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van CCT (UK)

van CCT (UK)

Fast Track in Bariatric Surgery.

- candidate number14325
- NTR NumberNTR3853
- ISRCTNISRCTN wordt niet meer aangevraagd.
- Date ISRCTN created
- date ISRCTN requested
- Date Registered NTR5-feb-2013
- Secondary IDsNL42006.048.12 CCMO
- Public TitleFast Track in Bariatric Surgery.
- Scientific TitleFast Track in Bariatric Surgery: A randomized clinical trial evaluating the Fast Track multimodal approach versus conventional care in Bariatric surgical candidates.
- ACRONYMFast Track Study
- hypothesisThis study aims to clarify the hypothesized benefits of fast track surgery in the bariatric surgery population.
- Healt Condition(s) or Problem(s) studiedMorbid obesity , fast track care, Laparoschopi Roux-en Y gatsric bypass
- Inclusion criteria1. Age: 18-65 years;
2. Male or female;
3. BMI of ≥40 or ≥35 plus one or more of the obesity related co morbidities (hypertension, T2DM, sleep apnea, hypercholesterolemia and arthrosis);
4. Scheduled for lap-RYGB.
- Exclusion criteria1. Patients with T2DM requiring insulin;
2. Patients living more than one hour by car from the hospital;
3. Patients with an American Society of Anaesthesiologist Classification (ASA) of >3;
4. Patients with an OS-MRS of >3, corresponding with an 'intermediate' surgical risk;
5. Patients requiring another surgical intervention than the lap-RYGB (e.g. cholecystectomy of ventral hernia repair) in the same session;
6. Patients requiring revisional bariatric procedures (so called 'redo's');
7. Patients with insufficient knowledge of the Dutch language to complete the Quality of Life Questionnaires;
8. Patients participating in any other (therapeutic) study that may influence primary or secondary outcomes.
- mec approval receivedyes
- multicenter trialno
- randomisedyes
- masking/blindingNone
- controlActive
- groupParallel
- Type2 or more arms, randomized
- Studytypeintervention
- planned startdate 5-feb-2013
- planned closingdate5-aug-2014
- Target number of participants220
- InterventionsFast Track multmodal programme:
Pre operative:
1. Counseling;
2. Avoiding benzodiazepines/opiates.
1. Switch of dosage anaesthetics (high remifentanil, low propofol);
2. Infiltration of trocard site swith local anaestetics.
1. Clear analgetic protocol (avoiding opiates);
2. Clear anti-emetic protocol;
3. Mobilisation 1 h postoperative;
4. Clear liquid 1h after surgery;
5. Careful administration of intravenous fluids.

The control group will receive conventional care.
- Primary outcomeFunctional hostipal stay (time from admission to meeting predefine discharge criteria).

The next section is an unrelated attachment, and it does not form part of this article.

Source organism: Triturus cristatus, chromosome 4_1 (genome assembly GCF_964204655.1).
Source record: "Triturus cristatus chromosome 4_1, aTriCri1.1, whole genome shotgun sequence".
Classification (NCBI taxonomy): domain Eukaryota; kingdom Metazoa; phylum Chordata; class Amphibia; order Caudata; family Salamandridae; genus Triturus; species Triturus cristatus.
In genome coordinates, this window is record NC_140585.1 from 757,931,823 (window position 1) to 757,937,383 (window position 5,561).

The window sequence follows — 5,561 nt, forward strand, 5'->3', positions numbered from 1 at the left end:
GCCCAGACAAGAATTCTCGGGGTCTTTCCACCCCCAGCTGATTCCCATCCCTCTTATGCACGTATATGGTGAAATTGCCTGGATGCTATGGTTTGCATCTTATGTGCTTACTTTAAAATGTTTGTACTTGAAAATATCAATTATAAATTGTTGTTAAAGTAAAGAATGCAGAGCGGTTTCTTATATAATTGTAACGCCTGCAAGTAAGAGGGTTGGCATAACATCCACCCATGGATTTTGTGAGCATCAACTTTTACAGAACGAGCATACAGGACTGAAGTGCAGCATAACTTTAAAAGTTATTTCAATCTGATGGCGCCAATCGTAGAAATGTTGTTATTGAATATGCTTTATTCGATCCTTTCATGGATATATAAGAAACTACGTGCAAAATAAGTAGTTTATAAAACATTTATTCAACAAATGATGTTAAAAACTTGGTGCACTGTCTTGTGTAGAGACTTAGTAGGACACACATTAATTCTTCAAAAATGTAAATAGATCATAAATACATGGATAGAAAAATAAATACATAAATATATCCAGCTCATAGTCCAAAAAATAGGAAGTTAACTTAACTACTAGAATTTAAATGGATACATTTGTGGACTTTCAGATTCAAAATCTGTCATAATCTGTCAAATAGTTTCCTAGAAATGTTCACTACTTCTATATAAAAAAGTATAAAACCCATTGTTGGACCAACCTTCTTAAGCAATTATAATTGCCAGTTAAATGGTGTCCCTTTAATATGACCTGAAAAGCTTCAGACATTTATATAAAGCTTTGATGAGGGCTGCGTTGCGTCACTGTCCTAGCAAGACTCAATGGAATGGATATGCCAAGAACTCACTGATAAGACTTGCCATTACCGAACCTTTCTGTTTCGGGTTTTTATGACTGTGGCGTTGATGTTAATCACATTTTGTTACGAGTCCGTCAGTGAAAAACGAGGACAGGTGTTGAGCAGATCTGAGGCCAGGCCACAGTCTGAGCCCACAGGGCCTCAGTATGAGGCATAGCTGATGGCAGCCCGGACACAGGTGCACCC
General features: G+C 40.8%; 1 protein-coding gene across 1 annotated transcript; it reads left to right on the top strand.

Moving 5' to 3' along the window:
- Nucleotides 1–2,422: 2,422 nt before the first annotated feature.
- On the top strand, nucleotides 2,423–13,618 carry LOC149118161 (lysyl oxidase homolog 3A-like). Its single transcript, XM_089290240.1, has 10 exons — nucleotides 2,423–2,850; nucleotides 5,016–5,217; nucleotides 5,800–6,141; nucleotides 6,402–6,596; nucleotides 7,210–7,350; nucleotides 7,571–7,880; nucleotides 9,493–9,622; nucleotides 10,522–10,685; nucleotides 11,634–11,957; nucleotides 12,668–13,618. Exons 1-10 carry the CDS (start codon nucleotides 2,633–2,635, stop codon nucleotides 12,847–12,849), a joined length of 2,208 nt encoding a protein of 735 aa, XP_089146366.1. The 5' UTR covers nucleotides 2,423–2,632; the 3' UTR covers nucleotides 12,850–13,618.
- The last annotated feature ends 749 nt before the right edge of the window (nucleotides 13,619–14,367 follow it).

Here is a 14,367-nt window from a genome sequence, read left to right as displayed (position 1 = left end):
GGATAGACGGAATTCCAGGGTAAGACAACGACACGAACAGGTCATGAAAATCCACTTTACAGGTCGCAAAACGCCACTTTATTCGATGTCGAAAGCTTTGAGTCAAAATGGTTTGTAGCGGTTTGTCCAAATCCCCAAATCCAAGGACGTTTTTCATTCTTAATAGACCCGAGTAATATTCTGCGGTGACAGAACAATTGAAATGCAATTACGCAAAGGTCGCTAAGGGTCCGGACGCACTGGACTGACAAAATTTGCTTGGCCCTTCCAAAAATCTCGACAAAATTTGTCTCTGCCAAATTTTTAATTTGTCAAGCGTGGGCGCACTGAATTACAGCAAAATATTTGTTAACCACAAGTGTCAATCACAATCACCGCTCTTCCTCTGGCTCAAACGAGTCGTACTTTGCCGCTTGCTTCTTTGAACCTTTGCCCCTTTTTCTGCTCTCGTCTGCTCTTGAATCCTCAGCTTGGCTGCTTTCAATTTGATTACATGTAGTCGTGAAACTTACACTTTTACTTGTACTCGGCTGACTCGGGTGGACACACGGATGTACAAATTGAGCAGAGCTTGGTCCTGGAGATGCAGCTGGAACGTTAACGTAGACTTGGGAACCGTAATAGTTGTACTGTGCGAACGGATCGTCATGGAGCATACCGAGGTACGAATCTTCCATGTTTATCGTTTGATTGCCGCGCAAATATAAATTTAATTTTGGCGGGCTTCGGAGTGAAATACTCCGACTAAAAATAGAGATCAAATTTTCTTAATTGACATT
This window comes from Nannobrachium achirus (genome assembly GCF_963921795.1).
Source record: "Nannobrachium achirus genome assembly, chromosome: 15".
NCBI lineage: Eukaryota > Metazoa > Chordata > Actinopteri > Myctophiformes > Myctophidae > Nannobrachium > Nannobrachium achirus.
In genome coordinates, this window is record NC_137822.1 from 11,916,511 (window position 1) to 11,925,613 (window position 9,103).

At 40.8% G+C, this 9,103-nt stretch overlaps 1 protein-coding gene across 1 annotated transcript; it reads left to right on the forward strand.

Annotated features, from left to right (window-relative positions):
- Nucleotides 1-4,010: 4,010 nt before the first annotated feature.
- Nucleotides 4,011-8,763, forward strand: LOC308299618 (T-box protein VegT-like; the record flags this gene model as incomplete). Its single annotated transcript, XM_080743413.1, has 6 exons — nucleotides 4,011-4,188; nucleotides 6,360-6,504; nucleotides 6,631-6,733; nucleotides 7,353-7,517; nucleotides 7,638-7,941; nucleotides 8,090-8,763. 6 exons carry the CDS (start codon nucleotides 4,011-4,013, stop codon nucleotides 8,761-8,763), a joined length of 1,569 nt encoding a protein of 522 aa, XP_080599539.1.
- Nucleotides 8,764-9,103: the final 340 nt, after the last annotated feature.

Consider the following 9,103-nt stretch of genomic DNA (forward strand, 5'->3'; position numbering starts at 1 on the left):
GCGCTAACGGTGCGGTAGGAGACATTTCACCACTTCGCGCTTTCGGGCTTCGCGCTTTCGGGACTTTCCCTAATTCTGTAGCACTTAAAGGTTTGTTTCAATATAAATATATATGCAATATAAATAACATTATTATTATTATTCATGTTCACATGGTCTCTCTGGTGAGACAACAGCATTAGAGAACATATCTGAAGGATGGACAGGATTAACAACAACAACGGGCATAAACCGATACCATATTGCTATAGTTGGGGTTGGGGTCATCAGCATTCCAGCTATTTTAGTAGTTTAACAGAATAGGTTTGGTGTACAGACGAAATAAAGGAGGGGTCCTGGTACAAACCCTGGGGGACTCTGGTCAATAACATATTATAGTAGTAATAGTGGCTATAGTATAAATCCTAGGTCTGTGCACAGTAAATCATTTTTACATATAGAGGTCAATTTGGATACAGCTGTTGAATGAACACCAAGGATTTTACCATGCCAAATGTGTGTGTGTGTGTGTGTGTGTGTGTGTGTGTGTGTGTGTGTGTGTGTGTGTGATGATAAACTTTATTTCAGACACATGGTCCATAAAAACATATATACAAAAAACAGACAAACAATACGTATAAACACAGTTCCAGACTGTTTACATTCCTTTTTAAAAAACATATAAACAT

- Secondary outcome1. Total hostipal stay;
2. Short term (30-day) complications;
3. Prevalence of pain and analgetic consumption;
4. Prevalence of nausea/vomiting and anti-emetic consumption;
5. Time to mobilisation;
6. Fluid and medication requirements during anaesthesia;
7. 30 day mortality;
8. 30 day readmission;
9. QoL (specific and generic);
10. Producedure times;
11. Feasibility of the Fast Track programme;
12. Cost effectiveness.
- Timepoints30 days (1 month).
- Trial web siteN/A
- statusopen: patient inclusion
- Sponsor/Initiator Slotervaart Hospital
- Funding
(Source(s) of Monetary or Material Support)
Slotervaart hospital
- PublicationsN/A
- Brief summaryThis study aims to clarify the hypothesized benefits of fast track surgery in the bariatric surgery population. Fast track has been proven to be a safe and effective method to reduce the postoperative recovery time in other surgical fields (mainly colorectal). A steep increase in the prevalence of morbid obesity in the Dutch population accumulated with the fact that bariatric surgery is currently the only long term effective solution for this problem warrants more standardized care from our hospital in order to comply with the increasing volume of patients. In our hospital we have begun implementing elements of the Fast Track programme since 2011. This has led to a drastic decrease in admission duration from about 5 to 2 days. The current standard of care in bariatric procedures is excellent in comparison to international data, with a low mortality and morbidity rate. But observational studies investigating the role of fast track in bariatric surgical programmes hint that there may still be merit to gain. However, currently there is no scientific evidence available to strengthen this hypothesis due to the lack of blinded randomized trials in the bariatric subpopulation.
- Main changes (audit trail)
- RECORD5-feb-2013 - 25-feb-2013

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